Actualization of Rational Self-consciousness

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Transcript of Actualization of Rational Self-consciousness

Reason Part B: Actualization

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The Actualization of Rational Self-ConsciousnessThrough Its Own Activity:A Reading

1. To understand this middle section of the Reason chapter, VB, it is important to grasp its structure and the role that it is envisaged as playing in the work as a whole. This is a more complicated matter than it may at first appear to be. The section opens with a straightforward characterization:

Just as Reason, in the role of observer, repeated, in the element of the category, the movement of consciousness, viz. sense-certainty, perception, and the Understanding, so will Reason again run through the double movement of self-consciousness, and pass over from independence into its freedom. [348]We already saw how section VA, on Observing Reason, recapitulates some of the moves of the Consciousness section. The new information is that VB corresponds to IVA, the Independence of Self-Consciousness, while VC corresponds to IVB, the Freedom of Self-Consciousness. The passage continues by offering us a clue as to what sort of parallel is intended:

To begin with, this active Reason is aware of itself merely as an individual and as such must demand and produce its reality in an 'other'. Then, however, its consciousness having raised itself into universality, it becomes universal Reason. [348]The forms of phenomenal consciousness considered here correspond to a conception of the individual that one-sidedly identifies itself with the independence that the individual displays in action. Action is conceived as mastery or domination of given circumstances, the cancelling of their independence. In action what things are in themselves is supposed to answer to what things are for consciousness--the opposite direction of fit from that constitutive of consciousness. The moment of independence of the in-itself cannot be cancelled wholesale, by an abstract negation, however, but only retail, by determinate negation in the concrete cycle of action and experience. From the perspective of the whole chapter, what self-consciousness conceiving itself on the model of an active individual must eventually reconcile is the two sorts of relations that it has to the universal norms of the community in which it always already finds itself. On the one hand, those norms, as embodied in communal practice (the "vivified ordinance" of [374] or "the established living order" of [375]) provide the medium within which alone the individual agent can form contentful intentions and act so as to carry them out. In this sense the universal is given to or found by the individual who is constrained by or dependent on it. It is the experience of this aspect that is reconstructed in the dialectic of VB, whereby we come to see what is wrong with conceptions that attempt to ignore it. On the other hand, those norms embodied in communal practice are also the product of individual activity. In this sense they are made by the individual agent, and not just found. For apart from the concrete activity of applying those norms to particular actions, in practical deliberation and assessment, the universal is ideal rather than actual, something merely for consciousness and not something in itself. The first aspect, of the dependence of individuality on the universal, has been with us from the very beginning of the work. What is distinctive of the stage of phenomenal consciousness being considered here is the way in which it identifies its individuality with the second aspect, the dependence of universality on individuality. Accordingly, what we find in the three subsections of VB is a discussion of three forms of individualism: three ways in which individuality seeks to conceive itself as independent relative to the universals that in themselves (and so for us) in fact constrain it.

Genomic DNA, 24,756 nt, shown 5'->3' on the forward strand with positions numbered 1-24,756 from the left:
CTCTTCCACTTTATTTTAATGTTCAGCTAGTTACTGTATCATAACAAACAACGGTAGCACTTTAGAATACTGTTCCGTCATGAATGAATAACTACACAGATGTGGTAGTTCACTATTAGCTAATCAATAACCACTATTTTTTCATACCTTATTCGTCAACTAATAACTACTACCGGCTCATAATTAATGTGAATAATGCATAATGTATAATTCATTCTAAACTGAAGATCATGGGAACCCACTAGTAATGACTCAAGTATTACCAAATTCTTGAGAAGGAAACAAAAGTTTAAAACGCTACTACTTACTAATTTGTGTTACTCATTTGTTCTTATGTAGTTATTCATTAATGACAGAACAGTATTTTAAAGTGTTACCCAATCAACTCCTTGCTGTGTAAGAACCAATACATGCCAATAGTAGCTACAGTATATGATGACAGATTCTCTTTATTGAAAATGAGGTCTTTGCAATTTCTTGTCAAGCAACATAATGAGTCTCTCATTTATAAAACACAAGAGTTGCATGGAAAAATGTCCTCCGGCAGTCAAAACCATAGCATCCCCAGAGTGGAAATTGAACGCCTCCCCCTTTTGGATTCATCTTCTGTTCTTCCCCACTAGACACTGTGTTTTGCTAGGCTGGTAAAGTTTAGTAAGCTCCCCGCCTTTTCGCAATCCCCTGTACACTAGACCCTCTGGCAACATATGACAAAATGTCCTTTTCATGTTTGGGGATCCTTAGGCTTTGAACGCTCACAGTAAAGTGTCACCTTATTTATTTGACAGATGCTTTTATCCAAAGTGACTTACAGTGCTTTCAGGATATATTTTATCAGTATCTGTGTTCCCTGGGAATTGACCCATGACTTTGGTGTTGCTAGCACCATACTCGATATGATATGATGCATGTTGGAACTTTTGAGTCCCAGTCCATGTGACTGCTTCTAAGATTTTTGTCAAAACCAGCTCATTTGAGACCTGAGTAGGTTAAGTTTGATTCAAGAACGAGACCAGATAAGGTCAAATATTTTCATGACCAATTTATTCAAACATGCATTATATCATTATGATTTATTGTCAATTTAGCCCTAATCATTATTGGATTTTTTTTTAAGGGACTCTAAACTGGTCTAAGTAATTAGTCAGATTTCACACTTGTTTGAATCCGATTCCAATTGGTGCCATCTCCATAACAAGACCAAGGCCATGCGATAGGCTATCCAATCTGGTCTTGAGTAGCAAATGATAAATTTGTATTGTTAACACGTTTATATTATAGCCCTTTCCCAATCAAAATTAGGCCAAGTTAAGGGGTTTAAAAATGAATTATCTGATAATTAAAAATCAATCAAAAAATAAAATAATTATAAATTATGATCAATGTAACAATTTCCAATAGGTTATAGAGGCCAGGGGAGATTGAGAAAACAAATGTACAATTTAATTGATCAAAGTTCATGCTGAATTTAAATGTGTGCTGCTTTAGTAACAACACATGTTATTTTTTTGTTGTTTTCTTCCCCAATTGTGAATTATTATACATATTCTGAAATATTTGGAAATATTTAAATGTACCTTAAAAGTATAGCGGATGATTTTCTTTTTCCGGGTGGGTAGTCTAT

2. The structure of VB is architectonically overdetermined, however, and the most enlightening way to think of it is not the one forwarded in the passage just cited. As just pointed out, the first understandings of action considered here do indeed exhibit a structure of Mastery, and as we shall see, in VC analogues to the stoic and sceptical strategies of independence are presented as well. But the central lesson of VB is developed by means of a parallel to the stages of consciousness, not of self-consciousness. The three sections of VB are a) Pleasure and Necessity, b) the Law of the Heart and the Frenzy of Self-Conceit, and c) Virtue and the Way of the World. They should be understood as corresponding to sense-certainty, perception, and understanding respectively. The upshot is that the role that thought as the realm of purely inferentially significant claims was there discovered to play in language entries here is rediscovered in a strictly analogous fashion for language exits. Thus VBa discusses action conceived as the immediate expression of immediate impulses, inclinations, or desires. VBb then discusses those actions as the mediated, or universalized expressions of immediate impulses. VBc then discusses actions as the mediated or universalized expression of motivations that are themselves mediated or universal. The progression from immediate sensuous inclinations, to universals of sensuous inclination, culminating in purely theoretical motivation not traceable to immediate inclination accordingly corresponds on the side of exits from thought to actuality in practical activity to the progression from immediate sensuous appearance to classification according to universals of sense to understanding according to purely theoretical concepts on the side of entries from actuality to thought in empirical consciousness. It is this structural parallel that governs the discussion below.